Redlands Daily Facts from Redlands, California on March 2, 1964 · Page 16
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Redlands Daily Facts from Redlands, California · Page 16

Redlands, California
Issue Date:
Monday, March 2, 1964
Page 16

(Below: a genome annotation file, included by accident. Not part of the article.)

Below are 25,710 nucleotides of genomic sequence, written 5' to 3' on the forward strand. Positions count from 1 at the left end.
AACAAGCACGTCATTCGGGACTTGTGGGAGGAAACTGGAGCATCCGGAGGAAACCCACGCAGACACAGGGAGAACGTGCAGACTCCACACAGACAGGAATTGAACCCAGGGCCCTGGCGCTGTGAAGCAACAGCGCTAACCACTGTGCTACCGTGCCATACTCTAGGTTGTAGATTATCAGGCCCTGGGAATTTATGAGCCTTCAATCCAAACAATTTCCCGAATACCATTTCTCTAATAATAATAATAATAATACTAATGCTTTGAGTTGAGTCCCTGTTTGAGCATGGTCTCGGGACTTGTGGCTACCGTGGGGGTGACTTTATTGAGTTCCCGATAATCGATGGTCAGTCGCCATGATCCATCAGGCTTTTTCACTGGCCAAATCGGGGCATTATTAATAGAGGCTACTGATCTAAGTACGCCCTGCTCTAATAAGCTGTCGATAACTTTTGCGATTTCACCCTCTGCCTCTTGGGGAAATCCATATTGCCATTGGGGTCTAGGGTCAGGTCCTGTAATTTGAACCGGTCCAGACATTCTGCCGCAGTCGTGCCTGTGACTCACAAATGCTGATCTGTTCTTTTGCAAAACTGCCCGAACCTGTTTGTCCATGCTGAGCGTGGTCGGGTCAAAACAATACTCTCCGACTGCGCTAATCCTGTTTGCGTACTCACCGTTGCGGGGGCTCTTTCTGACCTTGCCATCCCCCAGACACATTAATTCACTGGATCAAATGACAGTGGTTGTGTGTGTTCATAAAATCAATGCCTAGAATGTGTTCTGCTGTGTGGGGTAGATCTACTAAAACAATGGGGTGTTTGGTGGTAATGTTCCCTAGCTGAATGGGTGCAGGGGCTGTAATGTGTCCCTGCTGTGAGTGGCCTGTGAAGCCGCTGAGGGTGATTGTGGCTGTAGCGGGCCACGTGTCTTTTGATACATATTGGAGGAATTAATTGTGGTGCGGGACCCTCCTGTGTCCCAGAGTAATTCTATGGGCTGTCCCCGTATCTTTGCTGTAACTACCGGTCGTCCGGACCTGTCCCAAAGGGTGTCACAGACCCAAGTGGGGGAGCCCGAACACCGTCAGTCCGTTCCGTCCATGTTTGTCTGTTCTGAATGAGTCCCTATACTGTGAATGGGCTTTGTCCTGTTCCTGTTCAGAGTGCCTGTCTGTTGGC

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Pag« 16 REDUNDS, CALIFORNIA MARCH 2, 1964 Houses built to real market demand will find buyers Is Redlands becoming residentially overbuilt? In the continuing discussion of this question, Pi-esident Robert Kalil of Redlands Federal has given the Realty Board a useful answer. Essentially, lio makes not one appraisal, but two different ones by di\iding the question of •what is meant by "overbuilt". He concedes that there are some sick tracts and they will remain so for some time. They were developed because of easy money policies of some Los Angeles area financing instl- • tutions, and not, he says, because of true demand for houses of these particular kinds in the places they were built. In short, Redlands is not a red hot market where a developer can sell anylhing he happens to build. This is a fau- wai-ning because it is not good for the real estate business, the community, or the people who are employed in the construction industries to have houses built for which there is only a feeble market. The other half of Mr. Kahl's commentary is a prediction that there will be a continuing market demand for single family residences tliat are built to meet what the buyers really want. The elements are size, location, quality, style and price. As we have seen during pre- \-ious ups and downs of the building cycle one tract finds few buyere while another one within a few blocks may even succeed in pre- selling most of its houses. The great art in the building game is to anticipate pi^ecisely what the buyers will want at the time a tract is ready to put on the market Some highly experienced local builders have, at times, found themselves stuck with houses which they had anticipated would sell briskly. Again, the same builder will turn around and hit the bullseye of the tai-get on the next tiy. All that the community can really expect of a builder is that he will make a genuine attempt to appraise the wants of potential customers and provide housing accordingly. In Mr. Kahl's commentary on apartment building there was also a useful obsei-vation. He said that the city is still lacking in luxuiy projects. Again, his remarks basically get back to matters of definition. By "luxury" he means an apartment having some 1,300 square feet, with two baths, and expensive appointments throughout. If the building was of more than one floor, there would be an elevator. Redlandei's are not accustomed to the idea that any apartments might be built here to Beverly Hills standai'ds. It is human to entertain the notion that what we have not seen in the past we won't see in the futui-e. Yet, Redlands was predominately a city of single family residences until very recently. The mass building of apartments started here only IS months ago. The new trend is not yet developed enough to indicate all things to come in the next five years. Mr. Kahl makes the community aware of one possibility that could materialize if Redlands is able to make "quality" the city motto. Charge of the Blue Jeans l^Iany still think that Britain's Beatles were sent over here to get even for the Re\-olution. While this is possible as a "bonus" effect, it now becomes clear that the Beatle infestation is part of an audacious master plan to break "the East-West deadlock and restore the Pax Brltannica of the good old days. For news comes tliat another group of English minstrels with the "Mersey sound" — the Swinging Blue Jeans — are preparing to decamp to Moscow. The Swinging Blue Jeans have actually displaced the Beatles on the British hit parade. The Mei-sey sound, or Birmingham beat, is the greatest adxfance in weaponry since tlie invention of ner\-e gas. The Blue Jeans intend to allow the Russians no quarter; they will perform with balalaikas in place of tlieir cus- tomarj' guitars. Some may protest from the standpoint of humaneness, but Geneva Convention and all that aside, the temporan' demoralization of the American and Russian populations is small price to pay for an end, or at least a new twist, to the cold war. The Newsreel A s\-ndicated brain says that if fewer American families had two cars could have better schools. But a lot of families have two children so they need hro cars for them to di-ive to school. Pastel clothes for men are urged on the grounds that it is the male bird which has the most gorgeous plumage. "The only thing I envy the birds," says Shotgun Schultz, "is their ability to sit on a barbed wire fence." The tide in the affaire of men moves on, and already the man who is quitting cigarettes can't get much of an audience when he wants to tell about it You can't get today's young people to believe that there was a time when people really cared who was hea%yweight champion of the world. Ike was a father image. John F. Kennedy was a youth image. \Vhafs L.B.J.? He's everybody's uncle- Ed from Texas, wearing a big bit and dancing with the ladies. With a Grain Of Salt By Frank and Bid Moore By BILL MOORE WEST BERLLV - An E a s I German Communist guard peered througlj binoculars from a window in his post overlooking The Wall. He watched intenlly as a crowd gathered on the Free side where a French soldier climbed atop a French Jeep in an attempt to see o%cr the wall. The binoculars pointed our way. We hoped we were a satisfactory image of the Free World because he seemed so sinister, so real an image of the terror of the Police Slate. Four French soldiers, apparently on a sightseeing tour of The Wall, rode in two jeeps. They had parked right ne.xt to The Wall and to satisfy their curiosity the tallest man stood on (op of the car. They seemed to be taunting the guards on the other side. A few steps from where the jeeps parked is one of many monuments to Germans killed in attempts to cross (o freedom. .\11 you have read. .Ml you know about The Wall. .All .vou have imagined docs not prepare you for the jolt that come-s from .standing within touching distance of (his ugly monument lo ineptness in high places. The Wall is frightening. That it could exist in the so-called civihzcd world of the T»ventieth Century is beyond belief. Yet there it is. Barbed wire. Broken glass. Heavily armed guards. At night bright lights like those on the walls of a penitentiary. There it is — a wall built by Communists to keep a people enslaved. To prevent a people from escaping to freedom. In the bright sun of a clear winter day The Wall is as awesome a sight as we have ever seen. Its message pierces t h c heart. It tells so clearly t h e failures of those responsible for the policies that made The Wall possible. Stand in front of The Wall where with your own eyes you can sec the gun of the Red .soldier. Then there is no sophistry that excuses the intellectual snob who scorns those who dare to suspect Communism. Communists or friends of Communists. The whole diabolical plot is bared before your eyes. You feci overwhelmed by frustration, by futility. You say to yourself when Communists arc allowed to speak on American campuses they should stand before an enlarged photograph of The Wall. Preferably one showing a German boy, his body riddled by Communist buUets, snagged in the barbed wire as he tried desperately to reach the Free Worid. Let not the Communist speak in the cloak of American decen- c.v, but in the (rue color of (he terror of The Wall. There are those who explain The Wall away as a "good thing" because it personifies (he captivily of the Communist world. It is hard to see anything good about it here in Berlin. AU you have to do is look across and you know that a city of more than a million people arc slaves to the Police State. Basically they are human beings no different from the happy, industrious free Germans in West Berlin. There is nothing good in a wall that forces them to such a life. Berlin is a place where the ghosts of the past mingle with the Big Brothers of today. It is a place too where Free Men have built one of the great cities of the world. If East Berlin is horrible and depressing, not so the bright lights of West Berlin. This may be the showcase for the world to see Freedom and Communism side by side. But is the showcase really being De Gaulle may enter onother crisis area By WILLIAM S. WHITE YOO ^Ol^ACiTOTRY TO FLOAT THAT HERE?' Redlands Yesterdays FIVE YEARS AGO Temperatures — Highest 83, lowest 45. Royal Ambulance Service asks City Council for additional S2on per month to guarantee ambulance service within the city. Request is based on added costs, owner says. Yucaipa .vouth baseball program now able to forge ahead with con.«truction of two new diamonds because of successful Yucaipa Trade Fair which some 6,000 attended. Garland 0. Ashley and William .1. Campbell, both statinnrd at N'ortnn but residing in Redlands, win promotion lo full colonel. TEN YEARS AGO Temperatures — Highest 69, lowest 42. Norman Martinez files his nomination pancrs and becomes the fifth candidate to seek the three City Council seats in the forthcoming April election. Special committee formed to seek more help in fighting fires in the San Bernardino mountains. Carmelite Fathers announce Ihcy will add two hermitages to their retreat on East Highland avenue. FIFTEEN YEARS AGO Temperatures — Highest 57, lowest 46. E. D. Patterson re - elected president of the San Bernardino Valley Water Conservation district. Fears that continued bad weather has slowed citrus harvest to point where some fniit can't be picked in sea.son expressed by Elmer .Mitchell. Farm Lalior association manager. Kay Smith to head sophomore Hi-Y and John .Anglin the 7th grade Jr. Hi-Y. Now You Know By United Press International New York City was the first capital of the United States, and George Washington took his oath as first president in Federal Hall, at Broad and Wall Streets, on April 30, 17S9, according to the World Almanac. seen? Is the message really getting through? Stand in freedom beside the wall. Try to answer the questions of the day. Wheat for Communist bellies? Trade with the Communist bloc? U. S. ta.^c money for Communist nations? And on and on. Why? Why? A\'hy? TELEVISION MONDAY NIGHT 5:00— 7—Hawaiian Eye 9—Engineer Bill 13—Thaxton's Hop 3:30— 5—Whirlybirds 11—-Alickey Jlouse Club 5:40— 4—Believe It or Not 5:4 .7— 4, 13—News 6:U0— 2. 7—News 5—You Asked For It 9—Movie 11—M Squad 13—Touche TurUe (C) 6:30— 4, 5. II—News 13—Woody Woodpecker 7:00— 4—Golden Voyage tC) 5—Leave it to Beaver 7—Dickens . . . Fenster 9—People Are Funny ll-87th Precinct 13-Wild Cargo-Travel 7:30- 2-To TeU the Truth 4—Movie 5—.Addograms 7—Outer Limits 9—Dobie Gillis 13-Holiday (C) 8:00— 2—I've Got a Secret 5—Lawman 9—Movie Il-Thriller 13—StoneyBurke 8:30— 2—Lucy—Comedy 5—Movie 7—Wagon Train (C) 9:00— 2—Danny Thomas 21—Target: Corrupters 13—Adventure Theater 9:30-2—Andy Griffith 4-HoUywood & the Stars 5—Stump the Stars 13—CaU Mr. D.—Mystery 9:45— 9—News 10:00— 2—East SidcAVest Side 4—Sing Along (C) 5—Detectives 7—Breaking Point 3—Movie 11, 13—News 10:30—13—Country Music Time 11:00— 2, 4. 5, 7—News 11—Movie 13—Boston Blackie ll:lo— i —Johnny Carson (C) 11:30- 2-Kovie 5—Steve Allen 7—Laramie (C) TUESDAY DAYTIME 9:00— 2—News 4—Say When 5—Romper Room 7—1 Married Joan II—Jack LaLaone 13—News 9:15— ^-Babysitter 13—Guidepost 9:25- 4-News 9:30— 2—1 Love Lucy 4-Wo.'i for Word (c) 7—Pamela Mason ll-Movie 9:45—13—Essence of Judaism 10:00- 2—McCoys 4—Concentration 5—Restless Gtm 9—Movie 10:15—13—Guideposts 10:30— 2—Pete and Gladys 4—Missing Links (C) 5—Mr. Lucky 7-Girl Talk 11:00— 2—Love of Life 4—Fu-st Impression (C) 5—Cross Current 7—Price Is Right 11—Jean Majors 11:25- 3-News 11:30— 2—Search for Tomorrow 4—Truth or Consequences 5—Peter Gunn 7—Object Is 3—Spectrum 11—Philip Norman Time 13—Ann Sothem 11:45— 2—Guiding Light 11:55— 4—News 12:00— 2—Bums and Allen 4—Let's Make a Deal 5—Thin Man 7—Seven Keys 9—Beginnings 11—Lunch Brigade 13—Jlovie 12:25— 4-News 12:30— 2—As the World Turns 4—Doctors 5—TV Bingo 7—Father Knows Best 9—Mr. District Attorney 1:00— 2—Password 4—Loretta Young 5—Movie 7—Ernie Ford 9-Cartoonsville 11—Movie 1:30- 2—House Party 4-You Don't Sayl (C) 7—Mike Douglas 13—Robin Hood 1:45— 9—News 2:00— 2—To TeU the Truth 4—Match Game 9—Movie 13—Vagabond 2:25—2. 4—News 2:30— 2—Edge of Night 4—Make Room for Daddy 7—Day in Court II—Movie 13—Ann Sothem 2:55— 7—News 3:00— 2—Secret Storm 4—Bachelor Father 7—General Hospital 13-Felix the Cat 3:30— 2—My UtUe Margie 4—Movie 7—Queen for a Day 3:50— 9-News 4:00— 2—Life of Rfley 5—Just for Fun 7—Trailmaster 9-Mighty Hercules (c) 11—Superman 4:30- 2-Movie 11—Livin' It Up 4:45—13—Rocky & His Friends BEBBrS WOBLO LIGHTER SIDE December's bad too "BEUF/i me, deer ... fa me yooVe a vHe FIRST- THEN a deduction." WASHINGTON (UPD-There was snow in the air and slush on the ground when the Nation al Committee to Abolish March convened for its annual meeting. Here is a transcript of the proceedings: Chiairman: The meeting will come to order, .'^t our last meeting, I appointed a delegation headed by the vice chairman to confer with leaders of the United Stamp-Oul February League, We will cow hear its report. Vice Chairman: The delegation met twice with the Anti- February group during 1963 but was imable to reach any sort of merger agreement. Chairman: What was the difficulty? Vice Chau-man: They kept in sisting that February is a more disagreeable and depressing month than March. They agreed it might be a good idea for us to work together, but only if we concentrated on getting rid of February first Chairman: Did you show them our public opinion poll which indicated that 64 per cent of the people regard March as the most unpleasant month? Vice Chairm-an: Yes, Mr. Chairman. Chairman: What was their reaction? Vice Chairman: They showed us a public opmion poll which indicated that 69 per cent of the people regard February as the most horrendous month. Chairman: Did you point out to them that March is the only thing standing in the way of April? That March lasts longer than February and seems much longer than it actually is? Vice Chairman: We did. We also pouted out that there are no holidays to help make March bearable. Chairman: Did you tell them that if they helped us do away with March it would make it easier to eliminate February later? Vice Chairman: We used every argument in the book, but they are dedicated, calendar-carrying February haters. They fear that if they recognize the defects of March it will weaken their case against FelJ- ruary. Chairmkn: How about trying to form an alliance with the Federation of Down-with-January Societies? Vice Chairman: That's a WASHINGTO.V — There is fear in Washington that President Charles de GauUe is about to enter yet another theater of world crisis brandishing the non - power of France to the grave harm of Western Allied interests. Interviews given to French journalists by President Makarios of Cj-pnis are taking the line that de Gaulle would be the ideal mediator of the desperately dangerous quarrel involving C.vpnis' rival Greek and Turkish populations. It is a quarrel that is tearing that island apart and threatening to tear apart the Western alliance as well — if not to start a full-scale war. In a rational world this sort of suggestion would be freated as the sheer nonsense it ought to be, but the present world has been made anything but rational by Charles de GauUe. France's total incapacity to enforce any sensible solution in Cyprus — where the United States and Britain are feverishly trying to prevent a civil war that might readily lead to warfare bctiveen Greece and Turkey — is abundantly clear. But it is an incapacity no less plain than is France's total inability to enforce any solution in Southeast Asia that would not in fact simply turn the arc over to the Chinese Communists to whom de Gaulle has now attached himself. Powerlessness, in a word, has not deterred General de Gaulle from interfering in Southeast Asia with his clamors for "neutralization." It therefore follows, in the nightmarish but unavoidable non - logic of today, that powerlessness need not deter him from interfering in Cyprus. Already, he has publicly criticized the Cyprus constitution, the attempted nullification of which by Makarios is precisely the cause of the trouble there. Already, there are signs that de Gaulle needs only a formal "invitation" from Makarios to go galloping into the Cyprus affair with alt the destructive irresponsibility ah-eady, shown in his meddling in Southeast Asia. The basic position in Cyprus is this: Makarios, with Soviet encouragement, is attempting to desfroy the rights of the minor­ ity Turkish Cypriots which Britain, Greece and Turkey — all of whom arc our allies in the North Atlantic Treaty Organization — have formally imder- written. He also wants to recant on a 1960 treaty which, in establishing the independence of Cyprus, allowed Britain, Greece and Turkey to send in troops if necessary to preserve the peace between the Greek and Turkish Cypriots. He wants no Western troops for peace-keeping but rather United Nations troops — a maneuver which would bring Russia squarely into Cyprus along the vital southern flank of NATO. Nikita Khnishchev of the Soviet Union, acting on cue, has already "warned" against a Western "occupation" of Cyprus, notwithstandmg that t h e West has a manifest treaty right and a manifest duty to prevent the civil war toward which Makarios is heading. How General de Gaulle could persuade himself that all this is either his business or his responsibility, since France had nothing to do with setting up Cyprus and has not the slightest intention to risk a single soldier to keep it from chaos, is one of the mysteries of our time. • That he may well so persuade " himself, however, is seen here as distinctly possible. For the non - power of de Gaulle France is accompanied these days by the non - logic of de Gaulle France. This is an explosive mixture for the responsible Western powers, as has already been seen in Southeast Asia, where de Gaulle's "neutralization" moves are seriously hampering the policy of United States military aid to anti-Communist South Viet Nam in its brutal struggle with Communist invaders Srom the north. Anything hi did in Cyprus could have only one foreseeable result: A further unnecessary foul-up of Western mterests and a consequent further gain to international communism, which, despite all the talk of a great Russian - Chinese "break", is currently giving the West a bad time all the way from Saigon in Vict Nam to, Havana in Cuba. (CopjTight, 1964, by United Feature Syndicate, Inc.) THE WELL CHILD Each problem has cause; seek remedial action By Dr. Waj-ne G. Brandstadt Q--Do you think it is good for a child to nurse from the bottle until he is nearly 5? Should a 5-year-oId eat fresh fruits, celery, raw carrots, nuts and popcorn? A—.A 5-year-old who prefers a bottle to a cup may have an emotional problem that should be investigated. Often, t h e cause is jealousy of a new baby. The child wants to do the things the new baby docs and thereby Set the mother's attention. Or the child may have a morbid fear of growing up. Whatever the cause, steps should be taken through the family doctor or a child guidance clinic to remedy the situation. A 5-year-o!d child should certainly be allowed to eat ail the foods mentioned if he chews them thoroughly. Q—My 8-year-old frequently complains o f momentarily smelling strange smells. What could cause this? A—This may be a phenomenon of memory. Just as sight and sound may flash across our minds, so also may certain smcUs, both pleasant and unpleasant. On the other hand, some persons are momentarily aware of strange smcUs at the onset of an attack of epilepsy. In a very mild form of epUepsy, the smell may be the only evidence of the attack. If your doctor thinks there is a possibiUty of epilepsy, he might suggest an electroencephalogram which should remove any guesswork. Q —My 5-year-old has allergies. He has not been vaccinated against smallpox and our doctor says he must not be vac- cmated because he is allergic to something in the vaccine. What will happen when he starts school? A—Since most schools require vaccination against smallpox, he should be vaccinated. But ha should take one of the antihistaminic drugs at the time of vaccination and for a few da.vs thereafter. If your doctor will not agree with this, he may arrange to have your son excused from this requirement but sooner or later, especially if he enters military service, he wiD have to be vaccinated. Furthermore, he if ever leaves the' country, he will not be able to re-enter without evidence of a smallpox vaccination performed •within the preceding three years. Q—Is Vitamin B-12 good for allergic rhinitis? A—Vitamin B-12 is of value in the freatment of pernicious anemia and it is necessary for the growth of children. It has been used in the treatment of many diseases but excepting anemia, without apparent benefit. Teletips TOP SHOW: — 9:30, Chan. 4. Hollywood and the Stars. "On Location: The Night of the Iguana' ". Joseph Gotten narrates. 8:30 — Chan. 2. The Lucy Show. Roberts Sherwood and her drummer son, Robert Lanning, rent rooms from Lucy after Lucy and Viv have a tiff over cooking and Viv moves out. 9:00 — Chan. 2. Danny Thomas. Uncle Tonoose (Hans Conreid) pays another visit to the Williamses, this time to find a job. 10:00 — Chan. 7. Breaking Point. "The Tides of Darkness". Widower's only child goes mto shock after being attacked by an intruder. crackpot outfit. It's rumored they are a front for the Annihilate Noveml)er Association. Chairman: Very well. We will attempt a compromise to repeal the last half of February and the first haU of March. K that doesn't work we shall have to go it alone. One Minute Pulpit For a dream comes with much business and a fool's voice with many words.—Eccl. 5:3. There are two kinds of fools. One says, "This is old, therefore it is good." The other says, "This is new, therefore it is better." — Dean W. R. Inge. NOTICE OF HCAKING ON PETITION FOR PROBATE OF WILL ANB FOR LETTERS TESTAMENTART No. 33407 In the Superior Court of the State of California, in and for the County of San Bernardino. In the Matter of the Estate of SEWARD E. KANADY, Deceased. Notice is hereby given that the petition of Walter B. Johnson for the Probate of WiU of Seward E. Kanady. the above named decedent, and for the issuance of Letters Testamentary thereon to Walter B. Johnson. Petitioner, reference to which is hereby made for further particulars, will be heard at 9-.30 o'clock a-m., on Friday. March 13. 1964, in the court room of the Probate Department. Room 303 of the above en- tiUed Court at the courthouse in the City of San Bernardino in the above designated county and state. Dated February 28. 1964. V. DENNIS WARDLE, Qerk. By Edith Campbell, Deputy Qerk. HENTON S. BBENAN, 306 East SUte Street. Redlands, California. Attorney for Petitioner. (first pubUcation Mar. 2, 1S64)